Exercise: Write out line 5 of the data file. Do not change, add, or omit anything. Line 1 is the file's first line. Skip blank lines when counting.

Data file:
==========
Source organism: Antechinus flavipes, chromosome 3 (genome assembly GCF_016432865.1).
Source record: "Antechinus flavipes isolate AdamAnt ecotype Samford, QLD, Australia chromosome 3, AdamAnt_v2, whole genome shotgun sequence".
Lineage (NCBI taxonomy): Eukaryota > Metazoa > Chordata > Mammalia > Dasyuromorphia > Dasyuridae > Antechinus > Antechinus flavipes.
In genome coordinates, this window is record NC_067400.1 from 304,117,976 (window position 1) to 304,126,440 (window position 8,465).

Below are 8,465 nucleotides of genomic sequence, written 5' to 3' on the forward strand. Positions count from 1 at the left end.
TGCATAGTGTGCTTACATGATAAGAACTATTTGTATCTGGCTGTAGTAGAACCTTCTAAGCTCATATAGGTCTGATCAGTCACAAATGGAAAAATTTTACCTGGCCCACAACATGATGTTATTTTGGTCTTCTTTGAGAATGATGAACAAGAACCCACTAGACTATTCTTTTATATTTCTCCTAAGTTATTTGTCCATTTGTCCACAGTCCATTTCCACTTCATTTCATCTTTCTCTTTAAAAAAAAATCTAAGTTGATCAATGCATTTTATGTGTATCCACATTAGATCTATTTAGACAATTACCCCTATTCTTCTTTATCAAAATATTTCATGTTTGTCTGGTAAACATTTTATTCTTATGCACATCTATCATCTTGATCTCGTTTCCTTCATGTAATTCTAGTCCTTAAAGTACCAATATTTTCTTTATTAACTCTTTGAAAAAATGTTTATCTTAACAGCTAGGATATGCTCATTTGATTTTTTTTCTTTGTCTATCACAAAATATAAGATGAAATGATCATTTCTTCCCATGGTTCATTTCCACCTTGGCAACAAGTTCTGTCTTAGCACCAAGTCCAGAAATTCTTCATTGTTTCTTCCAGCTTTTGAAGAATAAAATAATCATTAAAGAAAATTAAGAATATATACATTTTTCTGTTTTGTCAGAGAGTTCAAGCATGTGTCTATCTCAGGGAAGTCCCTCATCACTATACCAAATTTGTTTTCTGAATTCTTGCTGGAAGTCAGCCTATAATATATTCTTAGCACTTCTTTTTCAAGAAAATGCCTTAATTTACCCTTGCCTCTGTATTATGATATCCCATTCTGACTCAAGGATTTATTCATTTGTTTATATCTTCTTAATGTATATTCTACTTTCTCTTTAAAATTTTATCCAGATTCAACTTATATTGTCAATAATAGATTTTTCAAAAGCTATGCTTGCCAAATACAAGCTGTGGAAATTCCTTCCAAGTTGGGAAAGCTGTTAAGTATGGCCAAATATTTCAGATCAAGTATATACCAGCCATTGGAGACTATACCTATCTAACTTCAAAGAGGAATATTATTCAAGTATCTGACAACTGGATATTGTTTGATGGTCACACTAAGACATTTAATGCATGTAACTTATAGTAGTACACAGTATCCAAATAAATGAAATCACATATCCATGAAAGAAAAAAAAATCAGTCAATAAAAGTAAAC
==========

Below are 8,465 nucleotides of genomic sequence, written 5' to 3' on the forward strand. Positions count from 1 at the left end.